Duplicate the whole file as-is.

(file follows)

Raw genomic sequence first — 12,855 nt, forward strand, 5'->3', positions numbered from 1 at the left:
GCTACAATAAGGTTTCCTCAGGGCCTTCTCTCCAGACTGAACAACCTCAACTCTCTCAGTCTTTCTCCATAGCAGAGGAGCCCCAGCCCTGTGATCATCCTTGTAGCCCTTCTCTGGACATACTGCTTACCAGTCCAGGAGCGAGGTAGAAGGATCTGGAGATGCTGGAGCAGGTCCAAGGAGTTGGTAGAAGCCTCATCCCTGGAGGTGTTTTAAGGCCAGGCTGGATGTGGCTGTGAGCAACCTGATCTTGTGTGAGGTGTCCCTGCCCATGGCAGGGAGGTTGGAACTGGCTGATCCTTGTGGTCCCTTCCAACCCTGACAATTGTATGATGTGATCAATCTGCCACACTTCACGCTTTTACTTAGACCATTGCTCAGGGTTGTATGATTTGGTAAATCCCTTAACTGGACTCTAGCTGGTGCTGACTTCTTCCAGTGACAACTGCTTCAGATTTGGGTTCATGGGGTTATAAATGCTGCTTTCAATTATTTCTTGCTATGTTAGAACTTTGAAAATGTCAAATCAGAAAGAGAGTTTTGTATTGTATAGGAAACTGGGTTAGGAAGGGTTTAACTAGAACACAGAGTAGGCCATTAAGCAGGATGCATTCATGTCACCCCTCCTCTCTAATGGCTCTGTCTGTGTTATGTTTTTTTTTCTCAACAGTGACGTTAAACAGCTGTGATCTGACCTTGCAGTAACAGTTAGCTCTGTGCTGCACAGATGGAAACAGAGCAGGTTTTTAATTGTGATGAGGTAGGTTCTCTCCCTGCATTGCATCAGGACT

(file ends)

Raw genomic sequence first — 12,855 nt, forward strand, 5'->3', positions numbered from 1 at the left:
GCTACAATAAGGTTTCCTCAGGGCCTTCTCTCCAGACTGAACAACCTCAACTCTCTCAGTCTTTCTCCATAGCAGAGGAGCCCCAGCCCTGTGATCATCCTTGTAGCCCTTCTCTGGACATACTGCTTACCAGTCCAGGAGCGAGGTAGAAGGATCTGGAGATGCTGGAGCAGGTCCAAGGAGTTGGTAGAAGCCTCATCCCTGGAGGTGTTTTAAGGCCAGGCTGGATGTGGCTGTGAGCAACCTGATCTTGTGTGAGGTGTCCCTGCCCATGGCAGGGAGGTTGGAACTGGCTGATCCTTGTGGTCCCTTCCAACCCTGACAATTGTATGATGTGATCAATCTGCCACACTTCACGCTTTTACTTAGACCATTGCTCAGGGTTGTATGATTTGGTAAATCCCTTAACTGGACTCTAGCTGGTGCTGACTTCTTCCAGTGACAACTGCTTCAGATTTGGGTTCATGGGGTTATAAATGCTGCTTTCAATTATTTCTTGCTATGTTAGAACTTTGAAAATGTCAAATCAGAAAGAGAGTTTTGTATTGTATAGGAAACTGGGTTAGGAAGGGTTTAACTAGAACACAGAGTAGGCCATTAAGCAGGATGCATTCATGTCACCCCTCCTCTCTAATGGCTCTGTCTGTGTTATGTTTTTTTTTCTCAACAGTGACGTTAAACAGCTGTGATCTGACCTTGCAGTAACAGTTAGCTCTGTGCTGCACAGATGGAAACAGAGCAGGTTTTTAATTGTGATGAGGTAGGTTCTCTCCCTGCATTGCATCAGGACT